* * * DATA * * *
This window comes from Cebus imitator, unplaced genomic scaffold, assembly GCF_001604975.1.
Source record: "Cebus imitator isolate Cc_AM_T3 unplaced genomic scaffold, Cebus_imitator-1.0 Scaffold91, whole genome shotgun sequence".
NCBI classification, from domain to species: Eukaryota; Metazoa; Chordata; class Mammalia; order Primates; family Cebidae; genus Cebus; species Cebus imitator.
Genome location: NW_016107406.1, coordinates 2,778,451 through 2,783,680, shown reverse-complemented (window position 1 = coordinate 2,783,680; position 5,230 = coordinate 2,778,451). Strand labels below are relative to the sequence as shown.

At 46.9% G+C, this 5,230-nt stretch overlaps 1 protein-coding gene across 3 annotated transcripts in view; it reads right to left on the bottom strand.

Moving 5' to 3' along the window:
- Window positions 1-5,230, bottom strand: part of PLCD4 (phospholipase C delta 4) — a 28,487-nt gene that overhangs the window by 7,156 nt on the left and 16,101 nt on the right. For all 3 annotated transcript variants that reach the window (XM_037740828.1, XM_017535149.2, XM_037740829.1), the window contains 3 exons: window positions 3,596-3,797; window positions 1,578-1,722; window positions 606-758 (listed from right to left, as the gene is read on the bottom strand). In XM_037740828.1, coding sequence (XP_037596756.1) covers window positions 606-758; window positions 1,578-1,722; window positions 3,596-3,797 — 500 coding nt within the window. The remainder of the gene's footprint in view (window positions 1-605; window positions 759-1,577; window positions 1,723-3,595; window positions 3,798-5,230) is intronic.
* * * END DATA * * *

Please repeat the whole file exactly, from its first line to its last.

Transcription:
This window comes from Cebus imitator, unplaced genomic scaffold, assembly GCF_001604975.1.
Source record: "Cebus imitator isolate Cc_AM_T3 unplaced genomic scaffold, Cebus_imitator-1.0 Scaffold91, whole genome shotgun sequence".
NCBI classification, from domain to species: Eukaryota; Metazoa; Chordata; class Mammalia; order Primates; family Cebidae; genus Cebus; species Cebus imitator.
Genome location: NW_016107406.1, coordinates 2,778,451 through 2,783,680, shown reverse-complemented (window position 1 = coordinate 2,783,680; position 5,230 = coordinate 2,778,451). Strand labels below are relative to the sequence as shown.

At 46.9% G+C, this 5,230-nt stretch overlaps 1 protein-coding gene across 3 annotated transcripts in view; it reads right to left on the bottom strand.

Moving 5' to 3' along the window:
- Window positions 1-5,230, bottom strand: part of PLCD4 (phospholipase C delta 4) — a 28,487-nt gene that overhangs the window by 7,156 nt on the left and 16,101 nt on the right. For all 3 annotated transcript variants that reach the window (XM_037740828.1, XM_017535149.2, XM_037740829.1), the window contains 3 exons: window positions 3,596-3,797; window positions 1,578-1,722; window positions 606-758 (listed from right to left, as the gene is read on the bottom strand). In XM_037740828.1, coding sequence (XP_037596756.1) covers window positions 606-758; window positions 1,578-1,722; window positions 3,596-3,797 — 500 coding nt within the window. The remainder of the gene's footprint in view (window positions 1-605; window positions 759-1,577; window positions 1,723-3,595; window positions 3,798-5,230) is intronic.